Poll aggregators Simon Jackman, Drew Linzer, Nate Silver, and Sam Wang all made extremely accurate predictions for both the 2012 Electoral and popular vote outcomes. Why were they so good? The most important reason is that they all developed statistical models based on state polls. They also avoided subjectivity by using consistent statistical criteria for handling potential “house biases” of polls (e.g., weighting polls or using median statistics).
This is where the similarity in their methods ends. Nate Silver’s model may be the most complex and theoretical, integrating economic data, state polls, and national polls into a predictive model. Sam Wang’s model, on the other hand, relies only on meta-analysis of recent state polls. But, even though each model is very different, they all converged on similar predictions because they relied on state polls.
Was the complexity of these models necessary? The answer appears to be “No.” Just pooling polls within states is as effective as more complex models. Imagine you are a super pollster who has different polling groups providing you with polling data on percentages for candidates, sample sizes, and the span of time the data were collected. You pool these polls over some larger window of time. By pooling the polls, the super-state polls have much larger sample sizes and potential biases of individual polling groups may tend to cancel out. I generated super-state polls, which yielded 100% correct predictions for all the states and the District of Columbia. These super-state polls were generated from state polls taken from approximately the beginning of September until November 5th. In addition to predicting the electoral vote exactly (332 vs. 206), the differences predicted between Obama and Romney for each state were highly correlated (r = 98%) as illustrated in Figure 1.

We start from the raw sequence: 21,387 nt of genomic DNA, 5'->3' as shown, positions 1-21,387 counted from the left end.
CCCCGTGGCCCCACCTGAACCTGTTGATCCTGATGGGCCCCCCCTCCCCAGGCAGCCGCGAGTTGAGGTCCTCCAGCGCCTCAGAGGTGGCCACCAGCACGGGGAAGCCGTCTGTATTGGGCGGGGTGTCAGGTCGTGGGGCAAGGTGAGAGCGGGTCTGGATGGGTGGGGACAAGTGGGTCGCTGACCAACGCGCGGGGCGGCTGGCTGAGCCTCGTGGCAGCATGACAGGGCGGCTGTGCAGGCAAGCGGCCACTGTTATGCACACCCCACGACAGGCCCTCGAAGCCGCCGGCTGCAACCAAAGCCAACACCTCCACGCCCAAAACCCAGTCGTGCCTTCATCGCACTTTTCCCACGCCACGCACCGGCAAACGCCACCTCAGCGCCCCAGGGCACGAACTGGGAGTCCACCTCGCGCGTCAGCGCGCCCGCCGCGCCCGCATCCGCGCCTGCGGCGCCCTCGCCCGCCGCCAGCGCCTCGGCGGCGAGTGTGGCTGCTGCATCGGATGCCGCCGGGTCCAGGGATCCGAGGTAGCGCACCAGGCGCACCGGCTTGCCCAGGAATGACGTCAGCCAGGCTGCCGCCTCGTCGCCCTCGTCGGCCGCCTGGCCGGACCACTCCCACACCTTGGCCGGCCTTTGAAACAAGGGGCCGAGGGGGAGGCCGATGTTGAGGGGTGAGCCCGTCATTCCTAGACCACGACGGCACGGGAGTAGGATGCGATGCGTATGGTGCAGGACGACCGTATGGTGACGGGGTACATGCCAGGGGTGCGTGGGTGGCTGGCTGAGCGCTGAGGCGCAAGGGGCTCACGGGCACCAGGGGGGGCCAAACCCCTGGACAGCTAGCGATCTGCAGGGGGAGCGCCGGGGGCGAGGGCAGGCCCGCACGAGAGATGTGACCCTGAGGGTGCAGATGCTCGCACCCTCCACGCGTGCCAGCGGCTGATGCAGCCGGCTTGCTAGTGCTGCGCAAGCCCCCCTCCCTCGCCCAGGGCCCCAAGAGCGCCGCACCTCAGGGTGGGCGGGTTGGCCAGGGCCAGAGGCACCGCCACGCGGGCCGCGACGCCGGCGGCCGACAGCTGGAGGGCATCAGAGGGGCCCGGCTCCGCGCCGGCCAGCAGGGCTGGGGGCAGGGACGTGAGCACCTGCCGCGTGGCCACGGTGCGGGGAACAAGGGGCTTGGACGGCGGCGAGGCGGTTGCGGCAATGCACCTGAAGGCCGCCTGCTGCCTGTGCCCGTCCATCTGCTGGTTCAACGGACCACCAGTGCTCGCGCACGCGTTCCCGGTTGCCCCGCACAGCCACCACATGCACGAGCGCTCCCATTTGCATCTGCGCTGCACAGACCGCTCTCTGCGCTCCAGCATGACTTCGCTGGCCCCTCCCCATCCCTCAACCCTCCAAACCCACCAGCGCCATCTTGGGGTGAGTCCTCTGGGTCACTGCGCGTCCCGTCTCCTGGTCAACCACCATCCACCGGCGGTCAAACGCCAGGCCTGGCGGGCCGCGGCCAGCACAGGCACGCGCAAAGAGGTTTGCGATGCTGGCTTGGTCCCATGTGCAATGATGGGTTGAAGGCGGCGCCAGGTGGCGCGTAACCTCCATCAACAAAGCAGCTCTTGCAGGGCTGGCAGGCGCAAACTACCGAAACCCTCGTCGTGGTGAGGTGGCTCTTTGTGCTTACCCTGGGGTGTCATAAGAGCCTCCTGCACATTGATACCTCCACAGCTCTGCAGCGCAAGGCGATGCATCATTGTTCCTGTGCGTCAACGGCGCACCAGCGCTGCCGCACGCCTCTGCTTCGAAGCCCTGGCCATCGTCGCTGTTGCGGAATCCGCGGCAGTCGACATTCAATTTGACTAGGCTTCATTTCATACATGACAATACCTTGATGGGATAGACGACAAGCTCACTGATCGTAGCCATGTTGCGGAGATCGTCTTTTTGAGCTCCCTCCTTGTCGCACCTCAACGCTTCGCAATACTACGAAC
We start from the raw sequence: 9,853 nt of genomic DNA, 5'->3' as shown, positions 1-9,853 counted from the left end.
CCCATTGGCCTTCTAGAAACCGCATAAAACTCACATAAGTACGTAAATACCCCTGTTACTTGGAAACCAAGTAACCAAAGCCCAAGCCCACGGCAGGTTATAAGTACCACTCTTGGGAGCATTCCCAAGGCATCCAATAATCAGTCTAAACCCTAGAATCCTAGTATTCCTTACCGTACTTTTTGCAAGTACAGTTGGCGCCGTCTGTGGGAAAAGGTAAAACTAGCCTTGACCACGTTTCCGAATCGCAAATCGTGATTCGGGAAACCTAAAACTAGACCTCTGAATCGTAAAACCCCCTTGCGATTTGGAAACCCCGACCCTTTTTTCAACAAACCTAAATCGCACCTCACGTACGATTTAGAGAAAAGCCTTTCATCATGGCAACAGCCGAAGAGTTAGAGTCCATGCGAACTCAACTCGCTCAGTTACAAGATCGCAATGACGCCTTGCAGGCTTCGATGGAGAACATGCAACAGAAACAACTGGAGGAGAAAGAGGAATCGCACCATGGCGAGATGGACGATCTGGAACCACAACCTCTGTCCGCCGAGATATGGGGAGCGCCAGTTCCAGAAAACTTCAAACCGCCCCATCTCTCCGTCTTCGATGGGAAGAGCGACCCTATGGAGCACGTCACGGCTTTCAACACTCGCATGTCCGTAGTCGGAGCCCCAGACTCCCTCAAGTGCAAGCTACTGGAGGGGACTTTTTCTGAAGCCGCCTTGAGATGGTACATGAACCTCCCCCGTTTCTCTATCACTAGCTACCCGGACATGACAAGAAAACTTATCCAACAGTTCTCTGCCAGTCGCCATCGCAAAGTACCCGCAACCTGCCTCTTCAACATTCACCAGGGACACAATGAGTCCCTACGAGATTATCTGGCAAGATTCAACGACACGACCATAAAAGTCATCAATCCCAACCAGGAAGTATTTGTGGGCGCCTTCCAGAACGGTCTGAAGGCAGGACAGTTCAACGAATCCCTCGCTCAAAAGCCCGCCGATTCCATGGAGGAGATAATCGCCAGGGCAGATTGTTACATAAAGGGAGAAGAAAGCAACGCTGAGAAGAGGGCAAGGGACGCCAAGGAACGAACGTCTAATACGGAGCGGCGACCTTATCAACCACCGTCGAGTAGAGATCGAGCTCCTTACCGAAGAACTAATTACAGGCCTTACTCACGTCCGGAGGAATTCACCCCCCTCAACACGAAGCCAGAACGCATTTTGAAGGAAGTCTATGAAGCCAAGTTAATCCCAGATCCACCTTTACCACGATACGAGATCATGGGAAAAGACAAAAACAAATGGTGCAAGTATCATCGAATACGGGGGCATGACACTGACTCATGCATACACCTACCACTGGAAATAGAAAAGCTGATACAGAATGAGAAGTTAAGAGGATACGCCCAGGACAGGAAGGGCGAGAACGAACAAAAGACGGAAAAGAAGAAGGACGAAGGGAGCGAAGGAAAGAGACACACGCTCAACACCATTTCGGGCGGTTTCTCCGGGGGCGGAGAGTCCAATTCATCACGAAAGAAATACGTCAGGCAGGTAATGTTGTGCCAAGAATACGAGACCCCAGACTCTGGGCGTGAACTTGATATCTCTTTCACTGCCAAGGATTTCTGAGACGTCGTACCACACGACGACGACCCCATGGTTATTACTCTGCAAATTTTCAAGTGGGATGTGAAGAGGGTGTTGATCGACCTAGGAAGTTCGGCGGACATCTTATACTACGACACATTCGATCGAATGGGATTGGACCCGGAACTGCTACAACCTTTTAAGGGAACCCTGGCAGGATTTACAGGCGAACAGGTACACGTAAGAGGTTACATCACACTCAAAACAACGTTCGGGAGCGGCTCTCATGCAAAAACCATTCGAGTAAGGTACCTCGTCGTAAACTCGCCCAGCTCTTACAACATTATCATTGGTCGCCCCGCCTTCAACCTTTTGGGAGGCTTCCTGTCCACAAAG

This raises an interesting problem. Since pooled polls were as predictive as any other statistical approach to aggregating polls and produced a near perfect correlation with the actual voting results (Figure 1), how could we determine whether a new statistical approach for aggregating polls is better than pooling? It doesn’t appear possible since there is very little room for meaningful improvement (see Figure 1). In future elections, however, events may occur that significantly alter voter preferences and these events might be best detected by Sam Wang’s meta-analytic approach or by pooling polls with smaller windows (i.e., creating super tracking polls with windows of a month, two weeks, or even a week) for highly polled swing states.